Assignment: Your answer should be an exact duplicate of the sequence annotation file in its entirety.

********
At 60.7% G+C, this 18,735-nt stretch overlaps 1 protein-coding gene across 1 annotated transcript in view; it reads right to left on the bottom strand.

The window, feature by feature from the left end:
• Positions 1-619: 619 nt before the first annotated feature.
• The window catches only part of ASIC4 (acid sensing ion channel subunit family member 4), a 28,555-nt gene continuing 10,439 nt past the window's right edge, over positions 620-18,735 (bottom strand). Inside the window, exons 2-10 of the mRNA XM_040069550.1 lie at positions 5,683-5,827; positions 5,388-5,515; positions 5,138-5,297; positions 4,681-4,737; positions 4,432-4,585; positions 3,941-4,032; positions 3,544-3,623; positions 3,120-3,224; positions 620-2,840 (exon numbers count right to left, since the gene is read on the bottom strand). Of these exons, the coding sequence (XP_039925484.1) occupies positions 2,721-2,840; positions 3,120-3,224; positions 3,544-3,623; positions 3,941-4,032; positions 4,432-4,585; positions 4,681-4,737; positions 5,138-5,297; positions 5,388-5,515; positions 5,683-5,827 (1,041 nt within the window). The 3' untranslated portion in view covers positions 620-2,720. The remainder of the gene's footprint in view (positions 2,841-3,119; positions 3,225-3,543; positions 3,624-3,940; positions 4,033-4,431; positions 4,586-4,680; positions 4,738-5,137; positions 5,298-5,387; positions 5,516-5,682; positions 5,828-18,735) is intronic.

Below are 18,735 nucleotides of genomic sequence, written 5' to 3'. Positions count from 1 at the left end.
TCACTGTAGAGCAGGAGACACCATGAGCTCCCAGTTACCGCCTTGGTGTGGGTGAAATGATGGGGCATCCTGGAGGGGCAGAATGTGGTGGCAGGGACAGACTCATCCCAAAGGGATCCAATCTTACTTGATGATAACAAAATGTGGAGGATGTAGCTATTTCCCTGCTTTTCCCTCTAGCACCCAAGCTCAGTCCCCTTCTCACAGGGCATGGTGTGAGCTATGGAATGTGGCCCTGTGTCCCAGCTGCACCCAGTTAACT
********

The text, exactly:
At 60.7% G+C, this 18,735-nt stretch overlaps 1 protein-coding gene across 1 annotated transcript in view; it reads right to left on the bottom strand.

The window, feature by feature from the left end:
• Positions 1-619: 619 nt before the first annotated feature.
• The window catches only part of ASIC4 (acid sensing ion channel subunit family member 4), a 28,555-nt gene continuing 10,439 nt past the window's right edge, over positions 620-18,735 (bottom strand). Inside the window, exons 2-10 of the mRNA XM_040069550.1 lie at positions 5,683-5,827; positions 5,388-5,515; positions 5,138-5,297; positions 4,681-4,737; positions 4,432-4,585; positions 3,941-4,032; positions 3,544-3,623; positions 3,120-3,224; positions 620-2,840 (exon numbers count right to left, since the gene is read on the bottom strand). Of these exons, the coding sequence (XP_039925484.1) occupies positions 2,721-2,840; positions 3,120-3,224; positions 3,544-3,623; positions 3,941-4,032; positions 4,432-4,585; positions 4,681-4,737; positions 5,138-5,297; positions 5,388-5,515; positions 5,683-5,827 (1,041 nt within the window). The 3' untranslated portion in view covers positions 620-2,720. The remainder of the gene's footprint in view (positions 2,841-3,119; positions 3,225-3,543; positions 3,624-3,940; positions 4,033-4,431; positions 4,586-4,680; positions 4,738-5,137; positions 5,298-5,387; positions 5,516-5,682; positions 5,828-18,735) is intronic.

Below are 18,735 nucleotides of genomic sequence, written 5' to 3'. Positions count from 1 at the left end.
TCACTGTAGAGCAGGAGACACCATGAGCTCCCAGTTACCGCCTTGGTGTGGGTGAAATGATGGGGCATCCTGGAGGGGCAGAATGTGGTGGCAGGGACAGACTCATCCCAAAGGGATCCAATCTTACTTGATGATAACAAAATGTGGAGGATGTAGCTATTTCCCTGCTTTTCCCTCTAGCACCCAAGCTCAGTCCCCTTCTCACAGGGCATGGTGTGAGCTATGGAATGTGGCCCTGTGTCCCAGCTGCACCCAGTTAACT